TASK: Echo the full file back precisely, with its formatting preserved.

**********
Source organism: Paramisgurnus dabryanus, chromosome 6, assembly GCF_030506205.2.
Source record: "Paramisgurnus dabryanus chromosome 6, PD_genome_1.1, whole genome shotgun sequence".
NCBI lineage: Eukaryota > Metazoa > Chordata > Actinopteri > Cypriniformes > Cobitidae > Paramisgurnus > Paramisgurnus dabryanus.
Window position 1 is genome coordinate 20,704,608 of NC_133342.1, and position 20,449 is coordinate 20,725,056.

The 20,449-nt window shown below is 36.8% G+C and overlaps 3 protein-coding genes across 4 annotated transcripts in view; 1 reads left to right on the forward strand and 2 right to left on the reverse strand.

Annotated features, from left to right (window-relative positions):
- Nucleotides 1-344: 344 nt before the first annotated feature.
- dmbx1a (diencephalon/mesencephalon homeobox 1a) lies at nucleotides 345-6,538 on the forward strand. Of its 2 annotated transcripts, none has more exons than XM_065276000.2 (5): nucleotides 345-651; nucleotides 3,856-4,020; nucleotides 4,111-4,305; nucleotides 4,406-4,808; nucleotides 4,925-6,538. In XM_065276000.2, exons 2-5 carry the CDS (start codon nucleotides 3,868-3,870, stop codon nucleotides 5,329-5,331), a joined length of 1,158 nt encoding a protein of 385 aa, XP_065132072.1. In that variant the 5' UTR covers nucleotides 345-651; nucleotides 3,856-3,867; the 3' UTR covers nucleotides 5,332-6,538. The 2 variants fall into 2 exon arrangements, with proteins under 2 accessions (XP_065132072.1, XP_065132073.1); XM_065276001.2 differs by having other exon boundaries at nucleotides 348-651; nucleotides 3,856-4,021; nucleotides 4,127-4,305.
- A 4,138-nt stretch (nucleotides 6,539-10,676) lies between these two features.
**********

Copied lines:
Source organism: Paramisgurnus dabryanus, chromosome 6, assembly GCF_030506205.2.
Source record: "Paramisgurnus dabryanus chromosome 6, PD_genome_1.1, whole genome shotgun sequence".
NCBI lineage: Eukaryota > Metazoa > Chordata > Actinopteri > Cypriniformes > Cobitidae > Paramisgurnus > Paramisgurnus dabryanus.
Window position 1 is genome coordinate 20,704,608 of NC_133342.1, and position 20,449 is coordinate 20,725,056.

The 20,449-nt window shown below is 36.8% G+C and overlaps 3 protein-coding genes across 4 annotated transcripts in view; 1 reads left to right on the forward strand and 2 right to left on the reverse strand.

Annotated features, from left to right (window-relative positions):
- Nucleotides 1-344: 344 nt before the first annotated feature.
- dmbx1a (diencephalon/mesencephalon homeobox 1a) lies at nucleotides 345-6,538 on the forward strand. Of its 2 annotated transcripts, none has more exons than XM_065276000.2 (5): nucleotides 345-651; nucleotides 3,856-4,020; nucleotides 4,111-4,305; nucleotides 4,406-4,808; nucleotides 4,925-6,538. In XM_065276000.2, exons 2-5 carry the CDS (start codon nucleotides 3,868-3,870, stop codon nucleotides 5,329-5,331), a joined length of 1,158 nt encoding a protein of 385 aa, XP_065132072.1. In that variant the 5' UTR covers nucleotides 345-651; nucleotides 3,856-3,867; the 3' UTR covers nucleotides 5,332-6,538. The 2 variants fall into 2 exon arrangements, with proteins under 2 accessions (XP_065132072.1, XP_065132073.1); XM_065276001.2 differs by having other exon boundaries at nucleotides 348-651; nucleotides 3,856-4,021; nucleotides 4,127-4,305.
- A 4,138-nt stretch (nucleotides 6,539-10,676) lies between these two features.